FACTS AND STATISTICS
WOMEN AND ALCOHOL KEY FACTS
- According to the National Institutes of Health, research shows that drinking, binge drinking, and extreme binge drinking by women are increasing.
- Female alcohol use disorder in the United States increased by 83.7% from 2002 to 2013, according to the National Institute on Alcohol Abuse and Alcoholism (NIAAA).
- High-risk drinking, defined as more than three drinks in a day or seven in a week for women, is on the rise among women by about 58%, according to a 2017 study comparing habits from 2001-2002 and 2012-2013.
- A 2018 study found a steep rise in the rate of alcohol-related ER visits between 2006 and 2014, and increases were larger for women than men.
- Death from liver cirrhosis rose in women from 2000 to 2013.
- Women who drink have a higher risk of certain alcohol-related problems compared to men.
- Studies show that women start to have alcohol-related problems sooner and at lower drinking levels than men for reasons including women typically weigh less than men, alcohol resides predominantly in body water, and pound for pound, women have less water in their bodies than men.
The risk of cirrhosis and other alcohol-related liver diseases is higher for women than for men.
- When a woman and a man of the same weight drink the same amount of alcohol, the woman has a higher blood alcohol concentration, putting her at greater risk for harm.
- Approximately 46% of adult women report drinking alcohol in the last 30 days.
- Approximately 12% of adult women report binge drinking 3 times a month, averaging 5 drinks per binge.
- Most (90%) people who binge drink are not alcoholics or alcohol dependent.
- About 2.5% of women and 4.5% of men met the diagnostic criteria for alcohol dependence in the past year.
- National surveys show that about 1 in 2 women of child-bearing age (i.e., aged 18–44 years) drink alcohol, and 18% of women who drink alcohol in this age group binge drink.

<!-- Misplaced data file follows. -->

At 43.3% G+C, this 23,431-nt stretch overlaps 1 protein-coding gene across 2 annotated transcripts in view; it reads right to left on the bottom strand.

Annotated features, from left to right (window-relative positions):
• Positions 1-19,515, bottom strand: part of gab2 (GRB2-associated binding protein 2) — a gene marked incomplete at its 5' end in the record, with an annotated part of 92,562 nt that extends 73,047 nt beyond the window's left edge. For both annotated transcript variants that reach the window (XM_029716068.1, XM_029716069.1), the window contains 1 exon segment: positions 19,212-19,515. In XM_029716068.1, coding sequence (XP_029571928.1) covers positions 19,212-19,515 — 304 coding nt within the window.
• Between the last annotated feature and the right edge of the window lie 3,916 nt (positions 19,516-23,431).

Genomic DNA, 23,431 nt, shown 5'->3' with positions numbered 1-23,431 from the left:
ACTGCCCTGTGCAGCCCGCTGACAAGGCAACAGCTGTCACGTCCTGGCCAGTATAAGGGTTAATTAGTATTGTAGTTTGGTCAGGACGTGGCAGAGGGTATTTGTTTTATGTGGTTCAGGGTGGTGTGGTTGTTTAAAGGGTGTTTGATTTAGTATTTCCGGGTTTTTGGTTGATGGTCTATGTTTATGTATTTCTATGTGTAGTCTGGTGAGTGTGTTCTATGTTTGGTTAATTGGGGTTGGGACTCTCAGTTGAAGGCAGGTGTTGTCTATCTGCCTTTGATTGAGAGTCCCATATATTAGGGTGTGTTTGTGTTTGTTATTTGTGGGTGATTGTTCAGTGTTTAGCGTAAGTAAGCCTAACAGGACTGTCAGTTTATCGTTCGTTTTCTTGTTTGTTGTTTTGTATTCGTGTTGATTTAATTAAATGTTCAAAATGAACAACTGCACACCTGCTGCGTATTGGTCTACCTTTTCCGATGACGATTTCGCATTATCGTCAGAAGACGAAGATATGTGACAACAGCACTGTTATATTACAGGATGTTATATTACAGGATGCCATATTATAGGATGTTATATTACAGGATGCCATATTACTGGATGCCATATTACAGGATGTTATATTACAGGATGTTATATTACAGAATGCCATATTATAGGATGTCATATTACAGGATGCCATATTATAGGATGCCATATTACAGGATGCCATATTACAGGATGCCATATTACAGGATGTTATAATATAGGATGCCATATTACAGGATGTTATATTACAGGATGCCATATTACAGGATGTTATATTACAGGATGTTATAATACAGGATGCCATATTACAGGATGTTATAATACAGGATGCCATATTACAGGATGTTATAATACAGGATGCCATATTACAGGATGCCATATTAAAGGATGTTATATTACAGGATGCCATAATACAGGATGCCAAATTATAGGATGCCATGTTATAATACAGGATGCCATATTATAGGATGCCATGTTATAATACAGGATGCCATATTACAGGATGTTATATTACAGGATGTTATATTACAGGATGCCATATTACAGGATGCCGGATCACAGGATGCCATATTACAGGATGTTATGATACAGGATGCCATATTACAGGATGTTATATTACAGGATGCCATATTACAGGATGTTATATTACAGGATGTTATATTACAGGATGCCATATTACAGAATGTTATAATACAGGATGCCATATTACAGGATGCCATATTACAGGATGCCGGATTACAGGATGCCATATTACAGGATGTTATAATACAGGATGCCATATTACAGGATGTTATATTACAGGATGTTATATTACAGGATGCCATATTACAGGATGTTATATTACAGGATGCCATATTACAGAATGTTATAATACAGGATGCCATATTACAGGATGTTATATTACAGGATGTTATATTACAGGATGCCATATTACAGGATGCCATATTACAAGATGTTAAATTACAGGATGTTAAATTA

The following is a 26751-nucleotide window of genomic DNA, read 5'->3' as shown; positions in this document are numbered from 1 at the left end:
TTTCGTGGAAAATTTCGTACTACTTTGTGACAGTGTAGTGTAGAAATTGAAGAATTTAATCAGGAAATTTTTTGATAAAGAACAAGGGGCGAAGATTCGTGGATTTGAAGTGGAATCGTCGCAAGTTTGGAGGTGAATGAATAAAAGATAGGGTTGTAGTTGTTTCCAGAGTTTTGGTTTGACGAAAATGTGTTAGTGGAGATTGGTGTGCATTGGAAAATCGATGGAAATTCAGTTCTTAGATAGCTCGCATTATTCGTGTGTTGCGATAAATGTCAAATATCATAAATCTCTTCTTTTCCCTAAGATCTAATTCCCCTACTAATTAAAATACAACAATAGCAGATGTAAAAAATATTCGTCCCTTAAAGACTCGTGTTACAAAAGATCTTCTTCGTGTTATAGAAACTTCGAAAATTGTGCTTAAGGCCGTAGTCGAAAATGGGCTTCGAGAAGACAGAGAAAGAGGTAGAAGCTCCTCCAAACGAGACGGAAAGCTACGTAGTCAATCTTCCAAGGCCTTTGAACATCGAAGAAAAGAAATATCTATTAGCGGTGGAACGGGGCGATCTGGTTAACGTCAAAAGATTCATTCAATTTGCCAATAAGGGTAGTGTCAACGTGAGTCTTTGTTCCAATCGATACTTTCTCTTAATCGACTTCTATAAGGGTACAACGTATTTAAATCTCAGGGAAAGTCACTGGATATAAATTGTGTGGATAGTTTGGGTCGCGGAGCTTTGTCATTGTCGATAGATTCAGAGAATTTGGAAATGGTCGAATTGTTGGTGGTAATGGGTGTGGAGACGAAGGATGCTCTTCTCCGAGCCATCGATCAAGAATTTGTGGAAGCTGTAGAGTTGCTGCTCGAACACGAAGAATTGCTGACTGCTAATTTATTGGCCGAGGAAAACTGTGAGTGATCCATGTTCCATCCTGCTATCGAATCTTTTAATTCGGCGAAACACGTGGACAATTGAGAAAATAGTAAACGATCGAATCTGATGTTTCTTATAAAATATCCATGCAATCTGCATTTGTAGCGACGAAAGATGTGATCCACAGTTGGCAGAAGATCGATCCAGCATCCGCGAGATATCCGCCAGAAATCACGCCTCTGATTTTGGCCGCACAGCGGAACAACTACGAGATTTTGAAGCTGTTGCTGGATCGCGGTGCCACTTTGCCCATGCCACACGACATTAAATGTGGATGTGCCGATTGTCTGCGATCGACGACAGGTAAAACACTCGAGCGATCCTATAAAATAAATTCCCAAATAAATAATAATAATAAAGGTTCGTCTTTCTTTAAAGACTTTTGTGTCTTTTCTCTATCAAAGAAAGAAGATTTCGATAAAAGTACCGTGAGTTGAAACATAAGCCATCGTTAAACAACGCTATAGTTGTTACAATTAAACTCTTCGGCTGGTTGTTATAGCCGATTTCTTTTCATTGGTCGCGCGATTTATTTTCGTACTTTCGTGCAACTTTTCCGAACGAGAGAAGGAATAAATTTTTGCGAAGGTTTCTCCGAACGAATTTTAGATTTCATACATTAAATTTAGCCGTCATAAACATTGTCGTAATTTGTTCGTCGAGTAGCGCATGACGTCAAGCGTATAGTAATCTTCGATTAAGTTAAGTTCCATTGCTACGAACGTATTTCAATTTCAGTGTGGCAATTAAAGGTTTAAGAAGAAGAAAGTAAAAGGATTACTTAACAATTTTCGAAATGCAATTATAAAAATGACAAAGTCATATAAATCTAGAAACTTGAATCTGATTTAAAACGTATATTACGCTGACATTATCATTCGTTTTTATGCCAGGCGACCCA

- Excessive drinking may disrupt the menstrual cycle and increase the risk of infertility.
- Women who binge drink are more likely to have unprotected sex and multiple sex partners. These activities increase the risks of unintended pregnancy and sexually transmitted diseases.
- About 10% of pregnant women drink alcohol.
Approximately 12% of adult women report binge drinking 3 times a month, averaging 5 drinks per binge.
- More than 3 million women in the US are at risk for an alcohol-exposed pregnancy.
- Women who drink alcohol while pregnant increase their risk of having a baby with Fetal Alcohol Spectrum Disorders (FASD). The most severe form is Fetal Alcohol Syndrome (FAS).
- It is not safe to drink at any time during pregnancy.
- Excessive drinking increases a woman’s risk of miscarriage, stillbirth, and premature delivery.
- Women who drink alcohol while pregnant are also more likely to have a baby die from Sudden Infant Death Syndrome (SIDS). This risk substantially increases if a woman binge drinks during her first trimester of pregnancy.
- The risk of cirrhosis and other alcohol-related liver diseases is higher for women than for men.
- Excessive drinking may result in memory loss and shrinkage of the brain. Research suggests that women are more vulnerable than men to the brain damaging effects of excessive alcohol use, and the damage tends to appear with shorter periods of excessive drinking for women than for men.
- Studies have shown that women who drink excessively are at increased risk for damage to the heart muscle than men even for women drinking at lower levels.
- Alcohol consumption increases the risk of cancer of the mouth, throat, esophagus, liver, colon, and breast among women. The risk of breast cancer increases as alcohol use increases.
- Binge drinking is a risk factor for sexual assault, especially among young women in college settings. Each year, about 1 in 20 college women are sexually assaulted. Research suggests that there is an increase in the risk of rape or sexual assault when both the attacker and victim have used alcohol prior to the attack.